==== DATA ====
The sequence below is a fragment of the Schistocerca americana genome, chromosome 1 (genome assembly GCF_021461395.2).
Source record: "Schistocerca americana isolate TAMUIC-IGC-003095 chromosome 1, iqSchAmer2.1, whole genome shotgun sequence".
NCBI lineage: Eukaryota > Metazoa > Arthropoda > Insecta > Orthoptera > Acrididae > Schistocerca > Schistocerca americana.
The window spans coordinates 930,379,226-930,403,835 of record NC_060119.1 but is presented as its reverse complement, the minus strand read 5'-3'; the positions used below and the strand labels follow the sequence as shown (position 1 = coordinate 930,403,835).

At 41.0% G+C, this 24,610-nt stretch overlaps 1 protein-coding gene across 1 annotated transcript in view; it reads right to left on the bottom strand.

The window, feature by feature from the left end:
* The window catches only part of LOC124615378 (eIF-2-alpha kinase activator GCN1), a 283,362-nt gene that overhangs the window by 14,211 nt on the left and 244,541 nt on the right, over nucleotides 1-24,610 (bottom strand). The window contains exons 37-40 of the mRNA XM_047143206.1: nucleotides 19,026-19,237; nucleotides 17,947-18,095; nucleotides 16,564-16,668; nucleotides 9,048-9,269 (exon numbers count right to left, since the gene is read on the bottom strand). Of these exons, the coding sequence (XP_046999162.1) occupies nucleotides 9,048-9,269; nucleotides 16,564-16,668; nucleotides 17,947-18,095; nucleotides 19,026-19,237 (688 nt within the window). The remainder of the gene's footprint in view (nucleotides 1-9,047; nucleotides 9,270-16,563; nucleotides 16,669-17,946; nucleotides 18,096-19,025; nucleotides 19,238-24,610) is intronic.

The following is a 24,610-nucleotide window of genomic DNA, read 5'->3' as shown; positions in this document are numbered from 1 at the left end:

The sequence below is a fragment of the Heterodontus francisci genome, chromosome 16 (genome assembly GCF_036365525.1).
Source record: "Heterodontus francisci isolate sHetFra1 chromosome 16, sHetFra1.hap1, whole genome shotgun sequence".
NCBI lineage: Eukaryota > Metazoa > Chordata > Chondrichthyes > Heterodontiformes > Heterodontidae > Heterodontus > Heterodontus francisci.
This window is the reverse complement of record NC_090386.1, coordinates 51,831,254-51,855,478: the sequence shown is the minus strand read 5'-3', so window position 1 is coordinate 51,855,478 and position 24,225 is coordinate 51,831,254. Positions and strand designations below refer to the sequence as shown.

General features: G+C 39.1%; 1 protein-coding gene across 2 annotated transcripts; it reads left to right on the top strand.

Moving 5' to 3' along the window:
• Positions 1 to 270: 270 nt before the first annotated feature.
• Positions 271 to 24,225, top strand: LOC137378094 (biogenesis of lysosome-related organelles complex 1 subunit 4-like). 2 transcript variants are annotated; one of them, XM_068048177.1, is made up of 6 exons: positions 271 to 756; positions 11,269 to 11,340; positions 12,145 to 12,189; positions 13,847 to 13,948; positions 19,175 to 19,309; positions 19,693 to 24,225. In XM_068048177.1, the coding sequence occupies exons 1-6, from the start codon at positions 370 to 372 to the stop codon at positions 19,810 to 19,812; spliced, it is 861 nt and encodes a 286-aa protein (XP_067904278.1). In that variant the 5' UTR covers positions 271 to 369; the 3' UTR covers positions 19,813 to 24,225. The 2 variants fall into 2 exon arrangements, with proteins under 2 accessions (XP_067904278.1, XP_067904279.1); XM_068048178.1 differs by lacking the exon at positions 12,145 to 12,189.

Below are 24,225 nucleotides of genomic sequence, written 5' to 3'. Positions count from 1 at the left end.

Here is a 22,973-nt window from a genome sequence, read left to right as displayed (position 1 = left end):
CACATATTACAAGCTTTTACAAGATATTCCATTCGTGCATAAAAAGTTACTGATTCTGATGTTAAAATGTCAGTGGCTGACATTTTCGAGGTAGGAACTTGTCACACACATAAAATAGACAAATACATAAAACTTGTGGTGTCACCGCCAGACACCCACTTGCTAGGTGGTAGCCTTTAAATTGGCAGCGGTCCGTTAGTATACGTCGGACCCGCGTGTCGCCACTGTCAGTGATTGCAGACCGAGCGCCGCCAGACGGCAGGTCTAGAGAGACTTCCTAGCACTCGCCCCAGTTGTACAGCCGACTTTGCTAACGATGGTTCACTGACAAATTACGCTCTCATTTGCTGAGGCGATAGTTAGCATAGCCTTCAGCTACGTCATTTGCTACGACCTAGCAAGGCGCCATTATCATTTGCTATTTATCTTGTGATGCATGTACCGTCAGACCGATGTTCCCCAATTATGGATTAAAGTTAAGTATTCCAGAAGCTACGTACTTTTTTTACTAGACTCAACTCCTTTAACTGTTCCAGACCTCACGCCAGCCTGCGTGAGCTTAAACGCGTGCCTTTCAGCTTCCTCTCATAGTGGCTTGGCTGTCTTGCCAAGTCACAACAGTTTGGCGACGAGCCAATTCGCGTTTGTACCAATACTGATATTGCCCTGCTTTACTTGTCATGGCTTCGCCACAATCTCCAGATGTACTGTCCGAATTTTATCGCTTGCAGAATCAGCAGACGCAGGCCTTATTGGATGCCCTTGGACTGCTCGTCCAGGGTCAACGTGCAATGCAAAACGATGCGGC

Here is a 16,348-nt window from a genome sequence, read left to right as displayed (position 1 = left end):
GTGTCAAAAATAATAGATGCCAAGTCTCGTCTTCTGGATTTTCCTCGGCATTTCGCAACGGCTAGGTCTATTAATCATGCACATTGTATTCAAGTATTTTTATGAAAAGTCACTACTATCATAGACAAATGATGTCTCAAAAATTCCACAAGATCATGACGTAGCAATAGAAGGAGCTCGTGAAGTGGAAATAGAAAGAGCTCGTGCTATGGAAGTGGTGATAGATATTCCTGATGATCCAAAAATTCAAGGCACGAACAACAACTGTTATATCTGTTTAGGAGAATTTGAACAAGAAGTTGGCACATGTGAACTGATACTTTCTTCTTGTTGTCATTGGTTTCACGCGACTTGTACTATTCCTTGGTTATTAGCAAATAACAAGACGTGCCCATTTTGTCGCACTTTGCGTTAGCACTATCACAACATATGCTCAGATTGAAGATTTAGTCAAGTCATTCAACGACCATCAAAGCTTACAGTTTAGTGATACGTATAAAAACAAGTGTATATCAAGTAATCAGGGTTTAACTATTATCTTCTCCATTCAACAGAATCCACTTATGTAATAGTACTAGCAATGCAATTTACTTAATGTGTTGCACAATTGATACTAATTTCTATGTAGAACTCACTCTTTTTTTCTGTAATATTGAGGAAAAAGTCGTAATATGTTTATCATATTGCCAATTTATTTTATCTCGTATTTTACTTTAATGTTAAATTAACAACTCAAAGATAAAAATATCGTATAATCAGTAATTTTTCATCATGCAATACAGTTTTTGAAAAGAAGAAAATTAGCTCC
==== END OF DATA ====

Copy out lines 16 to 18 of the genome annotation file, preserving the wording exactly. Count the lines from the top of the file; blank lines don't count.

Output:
• Positions 271 to 24,225, top strand: LOC137378094 (biogenesis of lysosome-related organelles complex 1 subunit 4-like). 2 transcript variants are annotated; one of them, XM_068048177.1, is made up of 6 exons: positions 271 to 756; positions 11,269 to 11,340; positions 12,145 to 12,189; positions 13,847 to 13,948; positions 19,175 to 19,309; positions 19,693 to 24,225. In XM_068048177.1, the coding sequence occupies exons 1-6, from the start codon at positions 370 to 372 to the stop codon at positions 19,810 to 19,812; spliced, it is 861 nt and encodes a 286-aa protein (XP_067904278.1). In that variant the 5' UTR covers positions 271 to 369; the 3' UTR covers positions 19,813 to 24,225. The 2 variants fall into 2 exon arrangements, with proteins under 2 accessions (XP_067904278.1, XP_067904279.1); XM_068048178.1 differs by lacking the exon at positions 12,145 to 12,189.

Below are 24,225 nucleotides of genomic sequence, written 5' to 3'. Positions count from 1 at the left end.

Here is a 22,973-nt window from a genome sequence, read left to right as displayed (position 1 = left end):